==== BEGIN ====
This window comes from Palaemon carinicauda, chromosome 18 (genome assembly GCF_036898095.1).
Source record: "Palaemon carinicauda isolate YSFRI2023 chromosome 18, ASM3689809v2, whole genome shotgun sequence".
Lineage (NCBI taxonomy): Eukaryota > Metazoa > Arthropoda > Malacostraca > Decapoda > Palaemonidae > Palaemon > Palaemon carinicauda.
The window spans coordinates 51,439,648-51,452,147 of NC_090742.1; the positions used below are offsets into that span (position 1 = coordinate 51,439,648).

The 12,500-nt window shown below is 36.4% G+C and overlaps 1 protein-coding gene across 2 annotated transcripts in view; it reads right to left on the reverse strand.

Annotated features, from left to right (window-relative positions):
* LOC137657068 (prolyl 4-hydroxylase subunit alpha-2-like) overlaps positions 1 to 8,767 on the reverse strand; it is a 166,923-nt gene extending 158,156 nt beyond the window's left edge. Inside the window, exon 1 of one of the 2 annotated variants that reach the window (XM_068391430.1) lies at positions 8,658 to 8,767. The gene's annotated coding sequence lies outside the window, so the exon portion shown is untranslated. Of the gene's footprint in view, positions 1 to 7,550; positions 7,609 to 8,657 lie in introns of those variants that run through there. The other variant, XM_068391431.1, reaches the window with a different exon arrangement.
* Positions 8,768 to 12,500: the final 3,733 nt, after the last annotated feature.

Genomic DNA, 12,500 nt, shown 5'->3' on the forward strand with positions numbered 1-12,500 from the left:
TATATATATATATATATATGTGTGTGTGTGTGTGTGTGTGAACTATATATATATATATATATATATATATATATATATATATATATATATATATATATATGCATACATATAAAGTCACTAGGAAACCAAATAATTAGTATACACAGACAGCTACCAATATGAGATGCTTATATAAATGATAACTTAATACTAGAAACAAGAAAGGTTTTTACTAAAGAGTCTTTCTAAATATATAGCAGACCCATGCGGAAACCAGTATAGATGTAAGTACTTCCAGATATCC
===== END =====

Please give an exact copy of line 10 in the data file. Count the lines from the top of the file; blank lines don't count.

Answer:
TATATATATATATATATATGTGTGTGTGTGTGTGTGTGTGAACTATATATATATATATATATATATATATATATATATATATATATATATATATATATATGCATACATATAAAGTCACTAGGAAACCAAATAATTAGTATACACAGACAGCTACCAATATGAGATGCTTATATAAATGATAACTTAATACTAGAAACAAGAAAGGTTTTTACTAAAGAGTCTTTCTAAATATATAGCAGACCCATGCGGAAACCAGTATAGATGTAAGTACTTCCAGATATCC